In the United States, in order to vote, it was necessary to be the owner of the land. Thus, it was demonstrated that it belonged to the proprietary class. Besides, it was a requirement to be white and if they owned African slaves, so much the better.

Over time, once freedom was achieved, black men were able to vote. Later, when they needed to recruit adolescents and youth for war, they were granted the right to vote. Much later, women were granted the right to vote. There are those who believe that, even today and since its founding, the United States remains a plutocracy.

When Nobel Prize-winning economist Joseph Stiglitz published in the magazine Vanity Fair (2011), the article From 1%, for 1%, to 1%, both title and content supported Stiglitz's claim about That the United States would be governing, increasingly, by the richest 1%.

Some researchers have said that the United States may be drifting towards a form of oligarchy, since individual citizens have less impact than the economic elites that organize interest groups on public policies.


A modern and formal example of a plutocracy, according to some critics, is the city of London [xvii]. The area of ​​the former city of London, approximately 2.5 km2, where the financial district is currently located, has a unique electoral system for its local administration. More than two thirds of the voters are not residents, but representatives of financial businesses and other agencies located in the City, with votes distributed according to their number of employees.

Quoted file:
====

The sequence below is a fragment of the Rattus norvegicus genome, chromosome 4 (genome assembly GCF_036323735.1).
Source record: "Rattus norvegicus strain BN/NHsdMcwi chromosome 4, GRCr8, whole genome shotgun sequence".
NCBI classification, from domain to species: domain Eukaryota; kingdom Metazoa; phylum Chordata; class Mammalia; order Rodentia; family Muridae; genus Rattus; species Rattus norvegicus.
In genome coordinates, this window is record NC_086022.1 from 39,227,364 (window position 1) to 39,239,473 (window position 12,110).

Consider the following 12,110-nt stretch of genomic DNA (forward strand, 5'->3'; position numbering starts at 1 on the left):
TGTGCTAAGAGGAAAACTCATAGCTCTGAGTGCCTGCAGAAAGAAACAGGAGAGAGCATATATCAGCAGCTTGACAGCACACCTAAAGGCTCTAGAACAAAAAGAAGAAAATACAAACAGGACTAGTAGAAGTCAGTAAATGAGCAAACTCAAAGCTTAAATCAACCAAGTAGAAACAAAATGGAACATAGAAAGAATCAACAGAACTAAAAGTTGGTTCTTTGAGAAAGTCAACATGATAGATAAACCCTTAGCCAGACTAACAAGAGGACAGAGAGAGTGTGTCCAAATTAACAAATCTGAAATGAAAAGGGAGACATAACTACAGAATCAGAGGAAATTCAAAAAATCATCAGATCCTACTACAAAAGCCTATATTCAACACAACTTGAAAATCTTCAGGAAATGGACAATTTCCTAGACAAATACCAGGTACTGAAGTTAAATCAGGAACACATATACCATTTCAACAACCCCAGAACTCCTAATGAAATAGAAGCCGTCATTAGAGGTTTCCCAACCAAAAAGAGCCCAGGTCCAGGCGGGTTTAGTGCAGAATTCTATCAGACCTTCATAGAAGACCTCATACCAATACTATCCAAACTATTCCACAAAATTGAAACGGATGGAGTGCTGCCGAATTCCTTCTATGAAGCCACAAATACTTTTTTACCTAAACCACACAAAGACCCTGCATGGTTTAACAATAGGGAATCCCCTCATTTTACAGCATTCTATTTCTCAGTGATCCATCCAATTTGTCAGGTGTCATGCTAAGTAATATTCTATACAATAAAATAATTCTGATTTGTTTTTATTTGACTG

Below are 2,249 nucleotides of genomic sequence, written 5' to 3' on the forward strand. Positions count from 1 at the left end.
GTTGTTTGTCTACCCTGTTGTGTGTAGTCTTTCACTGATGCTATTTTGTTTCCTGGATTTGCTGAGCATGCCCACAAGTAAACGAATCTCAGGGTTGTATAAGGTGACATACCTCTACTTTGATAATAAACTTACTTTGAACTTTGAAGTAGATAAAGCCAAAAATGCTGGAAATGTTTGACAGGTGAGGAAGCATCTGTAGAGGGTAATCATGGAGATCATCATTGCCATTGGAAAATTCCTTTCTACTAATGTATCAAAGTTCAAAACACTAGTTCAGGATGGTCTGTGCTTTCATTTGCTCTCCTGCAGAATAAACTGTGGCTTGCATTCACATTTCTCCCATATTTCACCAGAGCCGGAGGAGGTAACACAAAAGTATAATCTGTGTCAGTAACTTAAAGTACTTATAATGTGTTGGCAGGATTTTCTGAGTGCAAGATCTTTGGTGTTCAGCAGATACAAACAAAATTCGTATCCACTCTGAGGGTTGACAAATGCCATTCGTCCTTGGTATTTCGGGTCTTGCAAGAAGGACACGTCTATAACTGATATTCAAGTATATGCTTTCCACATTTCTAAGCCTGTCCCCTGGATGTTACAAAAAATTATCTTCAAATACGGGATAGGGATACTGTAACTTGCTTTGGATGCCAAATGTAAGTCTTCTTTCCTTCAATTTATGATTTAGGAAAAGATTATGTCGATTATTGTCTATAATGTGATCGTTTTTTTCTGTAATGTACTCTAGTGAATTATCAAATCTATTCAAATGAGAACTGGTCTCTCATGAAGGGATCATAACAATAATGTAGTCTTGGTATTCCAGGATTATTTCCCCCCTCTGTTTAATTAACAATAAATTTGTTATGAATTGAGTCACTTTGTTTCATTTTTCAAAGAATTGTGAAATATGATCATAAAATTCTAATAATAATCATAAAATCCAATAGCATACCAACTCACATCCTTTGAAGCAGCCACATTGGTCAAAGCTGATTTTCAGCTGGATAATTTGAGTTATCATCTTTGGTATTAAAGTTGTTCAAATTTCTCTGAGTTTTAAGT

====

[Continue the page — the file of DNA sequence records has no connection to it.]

The main justification for this agreement is that most of the services provided by the City of London Corporation are used by businesses taking place in that part of the city. In fact, about 450,000 non-residents constitute the city's population during the day, far exceeding the 7,000 residents.


A report from the Swiss Banking (2013) indicated that"Russia has the highest level of wealth inequality in the world, in addition to small Caribbean nations with resident billionaires.

Around the world, there is a billionaire for every USD 170 billion of wealth. Russia owns one of every billion dollars. Around the world, billionaires collectively account for 1% to 2% of total household wealth. In Russia today, 110 billionaires own 35% of all wealth."


  1. Jurassic Game Warden. A Brief World History of Plutocracy. Recovered on 01/09/2017.
  2. Plutocracy, Recovered on 9/1/2017 at wikipedia.org.
  3. Fiske, Edward B.; Mallison, Jane; Hatcher, David (2009). Fiske 250 words every high school freshman needs to know. Naperville, Ill.: Sourcebooks. P. 250. Recovered on 9/2017.
  4. Viereck, Peter (2006). Conservative thinkers: from John Adams to Winston Churchill. New Brunswick, New Jersey: Transaction Publishers. Pp. 19-68.Recovered on 9/1/2017.
  5. Definition of plutocracy. Retrieved 9/1/2017.